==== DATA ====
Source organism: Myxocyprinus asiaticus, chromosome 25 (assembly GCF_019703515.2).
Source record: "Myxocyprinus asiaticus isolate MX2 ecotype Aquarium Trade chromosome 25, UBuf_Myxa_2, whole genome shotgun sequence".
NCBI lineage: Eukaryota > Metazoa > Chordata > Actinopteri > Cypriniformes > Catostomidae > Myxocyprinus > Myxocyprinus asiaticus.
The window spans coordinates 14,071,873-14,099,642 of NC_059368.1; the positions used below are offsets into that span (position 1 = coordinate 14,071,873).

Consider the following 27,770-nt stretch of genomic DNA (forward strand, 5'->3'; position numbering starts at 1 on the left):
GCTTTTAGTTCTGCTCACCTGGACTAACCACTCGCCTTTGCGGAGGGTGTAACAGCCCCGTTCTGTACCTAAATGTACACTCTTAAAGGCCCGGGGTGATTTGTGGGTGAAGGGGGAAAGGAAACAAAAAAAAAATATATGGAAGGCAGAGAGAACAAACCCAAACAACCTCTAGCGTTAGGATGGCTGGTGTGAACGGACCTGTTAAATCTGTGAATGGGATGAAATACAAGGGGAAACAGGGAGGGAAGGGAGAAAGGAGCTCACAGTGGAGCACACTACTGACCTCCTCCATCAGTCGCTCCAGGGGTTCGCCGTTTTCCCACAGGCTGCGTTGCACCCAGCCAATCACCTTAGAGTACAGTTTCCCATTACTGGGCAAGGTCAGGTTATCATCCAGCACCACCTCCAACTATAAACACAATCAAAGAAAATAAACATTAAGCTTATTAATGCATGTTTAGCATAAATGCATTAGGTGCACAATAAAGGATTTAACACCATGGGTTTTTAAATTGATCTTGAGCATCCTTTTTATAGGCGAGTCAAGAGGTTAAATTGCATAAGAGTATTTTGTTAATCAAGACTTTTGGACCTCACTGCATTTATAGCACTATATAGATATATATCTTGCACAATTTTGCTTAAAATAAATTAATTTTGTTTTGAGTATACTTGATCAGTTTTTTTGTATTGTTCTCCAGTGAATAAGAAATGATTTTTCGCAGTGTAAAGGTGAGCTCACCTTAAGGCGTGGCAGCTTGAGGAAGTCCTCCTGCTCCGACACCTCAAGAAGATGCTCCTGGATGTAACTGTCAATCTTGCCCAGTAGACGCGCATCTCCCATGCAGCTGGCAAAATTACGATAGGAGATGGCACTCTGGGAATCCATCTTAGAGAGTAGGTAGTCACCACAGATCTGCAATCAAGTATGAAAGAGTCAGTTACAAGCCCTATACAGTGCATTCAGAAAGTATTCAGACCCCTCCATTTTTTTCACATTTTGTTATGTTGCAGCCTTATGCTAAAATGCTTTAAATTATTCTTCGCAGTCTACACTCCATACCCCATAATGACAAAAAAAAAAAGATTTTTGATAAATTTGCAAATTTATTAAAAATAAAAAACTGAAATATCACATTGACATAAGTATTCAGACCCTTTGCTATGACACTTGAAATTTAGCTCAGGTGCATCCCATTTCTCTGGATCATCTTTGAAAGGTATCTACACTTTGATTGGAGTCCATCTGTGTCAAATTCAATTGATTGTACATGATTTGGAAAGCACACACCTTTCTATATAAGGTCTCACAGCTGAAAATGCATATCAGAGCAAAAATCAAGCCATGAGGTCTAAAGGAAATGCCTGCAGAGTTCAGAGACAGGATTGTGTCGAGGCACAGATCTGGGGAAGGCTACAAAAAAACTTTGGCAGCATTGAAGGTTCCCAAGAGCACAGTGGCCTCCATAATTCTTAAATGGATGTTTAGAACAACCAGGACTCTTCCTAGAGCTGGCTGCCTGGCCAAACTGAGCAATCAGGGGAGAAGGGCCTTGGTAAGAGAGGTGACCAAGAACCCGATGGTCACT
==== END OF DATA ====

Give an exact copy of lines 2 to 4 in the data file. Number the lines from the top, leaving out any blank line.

Source record: "Myxocyprinus asiaticus isolate MX2 ecotype Aquarium Trade chromosome 25, UBuf_Myxa_2, whole genome shotgun sequence".
NCBI lineage: Eukaryota > Metazoa > Chordata > Actinopteri > Cypriniformes > Catostomidae > Myxocyprinus > Myxocyprinus asiaticus.
The window spans coordinates 14,071,873-14,099,642 of NC_059368.1; the positions used below are offsets into that span (position 1 = coordinate 14,071,873).